“The Forbidden Fruit!”
Action Comics #378
Script: Jim Shooter
Art: Win Mortimer and Murphy Anderson
DC Comic, Inc., 1969
by Chris Sims
When I was a kid, I had the strange fortune to grow up right at the dawn of the “Nick at Nite” TV network. For me, this was a magical time, when things that had once been mere reruns were magically transformed into “Classic Television.” And as a teenage insomniac, I was pretty quick to develop an obsession with it. And it’s a good thing, too: If I’d taken the time to, y’know, get any sleep during my developmental years, I would’ve missed out on all those great episodes of Get Smart or The Dick Van Dyke Show, or what may actually stand as my all-time personal favorite, Dragnet.
Ah, Dragnet. Even in the days before YouTube made it a national pastime, Jack Webb’s true-crime opus was leading the way in the field of stuff you could enjoy ironically. Even today, when I haven’t seen an episode in years, I can still quote Joe Friday standing in front of a class and proclaiming that while they all wanted to do their own thing, his thing was “keeping the faith, baby... with the people of this city.” It’s genius.
But nowhere in the entire series was it quite as good as the episode with Blue Boy. For those of you who have never experienced the sheer manic joy of the episode, it concerns a hippie called Blue Boy—who at one point is chastised by his WASPy father for wearing “feminine beads”—and the hijinks he gets up to after he drops acid, paints his face blue and gold, and then goes freakin’ nuts, burying his head in the sand and flipping over desks until he overdoses at the end of the episode.
It is fantastic. And it’s only slightly more realistic than 1969’s “The Forbidden Fruit,” starring the Legion of Super-Heroes.
Yes, for those of you who have trained yourselves to ignore longwinded introductions, this is why we’re here. Specifically, the story revolves around second-string Legionnaires Timber Wolf and his erstwhile girlfriend Light Lass—who, if you’ll remember from previous discussions of the Legion, is only a lass in the technical sense, considering that she conned her way into the Legion masquerading as her brother and is at least 38% more mannish than, say, Bouncing Boy.
The whole thing gets going when T-Dub leaps into action to stop a gang of hijackers from making off with a truck—sorry, I meant to stop a gang of space hijackers from making off with a future truck. Despite the fact that he’s outnumbered, he ends up pretty much kicking the living bejeezus out of them, although to be fair, the fight scenes look a lot more like a mildly pissed-off interpretive dance than any kind of throwdown.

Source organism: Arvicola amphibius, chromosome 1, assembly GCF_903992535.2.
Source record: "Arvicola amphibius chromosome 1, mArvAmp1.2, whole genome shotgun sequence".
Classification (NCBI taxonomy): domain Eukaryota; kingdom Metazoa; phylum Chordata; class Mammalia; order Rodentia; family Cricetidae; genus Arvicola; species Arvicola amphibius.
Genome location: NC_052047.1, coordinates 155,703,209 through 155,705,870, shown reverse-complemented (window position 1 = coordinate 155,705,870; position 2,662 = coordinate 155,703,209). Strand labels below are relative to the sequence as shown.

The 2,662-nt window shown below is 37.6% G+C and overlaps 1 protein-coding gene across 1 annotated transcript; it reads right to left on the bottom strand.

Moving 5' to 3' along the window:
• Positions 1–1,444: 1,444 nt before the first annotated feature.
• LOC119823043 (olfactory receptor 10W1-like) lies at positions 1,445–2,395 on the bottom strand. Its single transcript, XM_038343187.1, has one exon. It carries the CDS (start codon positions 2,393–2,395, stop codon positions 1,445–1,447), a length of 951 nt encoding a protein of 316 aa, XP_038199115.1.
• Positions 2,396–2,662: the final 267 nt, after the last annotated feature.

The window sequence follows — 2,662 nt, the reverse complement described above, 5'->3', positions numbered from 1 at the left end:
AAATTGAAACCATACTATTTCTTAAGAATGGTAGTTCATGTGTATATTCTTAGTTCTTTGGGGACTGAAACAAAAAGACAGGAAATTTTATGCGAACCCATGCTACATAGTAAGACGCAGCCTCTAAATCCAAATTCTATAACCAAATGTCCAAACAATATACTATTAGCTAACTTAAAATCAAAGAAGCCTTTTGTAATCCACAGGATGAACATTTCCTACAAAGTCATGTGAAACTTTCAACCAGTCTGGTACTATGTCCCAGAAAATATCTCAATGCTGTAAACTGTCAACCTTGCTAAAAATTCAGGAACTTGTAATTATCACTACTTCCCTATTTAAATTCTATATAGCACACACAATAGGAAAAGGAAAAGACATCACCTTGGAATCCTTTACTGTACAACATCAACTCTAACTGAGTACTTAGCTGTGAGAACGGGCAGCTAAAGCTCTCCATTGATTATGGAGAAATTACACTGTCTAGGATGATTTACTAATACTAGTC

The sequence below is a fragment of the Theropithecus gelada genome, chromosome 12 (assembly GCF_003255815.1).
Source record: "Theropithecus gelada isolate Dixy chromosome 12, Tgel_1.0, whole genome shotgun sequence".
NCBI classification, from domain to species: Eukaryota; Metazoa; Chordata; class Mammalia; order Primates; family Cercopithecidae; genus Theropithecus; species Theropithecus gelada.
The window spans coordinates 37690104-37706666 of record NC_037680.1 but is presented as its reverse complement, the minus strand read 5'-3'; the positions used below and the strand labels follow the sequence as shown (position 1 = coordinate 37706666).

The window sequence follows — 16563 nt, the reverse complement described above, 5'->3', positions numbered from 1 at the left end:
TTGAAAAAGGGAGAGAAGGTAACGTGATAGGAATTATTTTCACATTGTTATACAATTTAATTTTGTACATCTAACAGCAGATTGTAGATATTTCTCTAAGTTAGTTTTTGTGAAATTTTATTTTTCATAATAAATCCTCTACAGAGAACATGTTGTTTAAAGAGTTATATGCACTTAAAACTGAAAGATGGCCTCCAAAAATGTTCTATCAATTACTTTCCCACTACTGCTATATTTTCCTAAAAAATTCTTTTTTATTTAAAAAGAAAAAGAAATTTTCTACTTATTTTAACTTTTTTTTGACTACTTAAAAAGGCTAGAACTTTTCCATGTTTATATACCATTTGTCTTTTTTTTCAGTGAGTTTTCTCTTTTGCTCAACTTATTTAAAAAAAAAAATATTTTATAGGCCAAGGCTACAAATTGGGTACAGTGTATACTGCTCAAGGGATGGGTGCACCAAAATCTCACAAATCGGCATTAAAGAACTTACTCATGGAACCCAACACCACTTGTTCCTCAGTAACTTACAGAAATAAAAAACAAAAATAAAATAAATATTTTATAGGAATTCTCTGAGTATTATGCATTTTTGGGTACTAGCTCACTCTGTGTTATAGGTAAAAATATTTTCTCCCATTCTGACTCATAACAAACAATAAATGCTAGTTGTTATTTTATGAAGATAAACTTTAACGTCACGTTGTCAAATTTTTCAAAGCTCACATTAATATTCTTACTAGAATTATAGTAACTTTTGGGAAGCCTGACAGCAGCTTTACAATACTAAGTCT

Regardless, he ends up taking a hit from one of the space-jackers’ laser guns, and when he collapses after the fight, a mysterious portly gentleman offers him a drink and then vanishes into the crowd. Which really means the whole sequence of events that follows could’ve been avoided if 31st-Century Super-Hero Training included anything about not eating things given to you by strangers.
The reason behind that timely bit of advice, of course, is that the “Doctor” actually gave Timber Wolf a drink made of the highly addictive Lotus Fruit—sorry, Space Lotus Fruit, and after one sip, he’s become hopelessly hooked on the stuff. And to make matters worse, the guy seems to be the only connection in town.
From here on out, the allegory’s pretty clear, and this becomes a story about Timber Wolf conquering his addiction to the demon plant. But really, considering that the effects of the Lotus Fruit appear to be causing Timber Wolf to hallucinate a big splash of color and then stand on his balcony in a flamboyant, Captain Morgan-esque pose before hitting the streets in search of “action,” I think it’s safe to say there’s a little more going on here than Shooter may have intended.
Anyway, before long, it becomes pretty apparent to Light Lass that Timberton Von Wolfgang is up to no good on the Down Low, especially when the still-unnamed Doctor Impersonator from the first act forces him to try to hook her on the stuff, too.
Being a virtuous and chaste pillar of alleged late-60s femininity, Light Lass immediately refuses, instead hiding out and following him to his clandestine meeting with the Doc in a darkened side-street. The Doc offers Timber Wolf a basket full of Lotus Fruits, Light Lass intervenes and wires them so that she’ll be killed by a grenade if Timber Wolf indulges the hunger that dare not speak its name, and before you know it, Love Has Conquered All and a good stiff chin-check has been administered to the 30th Century Pusherman.
Normally, this is the sort of thing that’d be followed by a lengthy stint in Future Rehab, but once things are back to normal, Ayla immediately forgives TW for almost causing her to get blown to pieces so he can satisfy his need for a fix, which is really pretty understanding of her.
But maybe that’s just to be expected. After all, almost getting blown up because of your drug-addled lover’s clandestine meetings with strange men in alleys is part of any healthy relationship.
Or that could be just me.
Chris Sims is a freelance comedy writer who reads far too many comic books and wields the English language like a cudgel. Evidence of both of these traits can be found daily at his website, Chris's Invincible Super-Blog.
Article copyright Chris Sims. Images and characters copyright of DC Comics, Inc.
Prism Comics promotes the works of the LGBT community in comics. It does not implicitly endorse any other material or products associated with those works. Any opinions expressed are those of the author(s).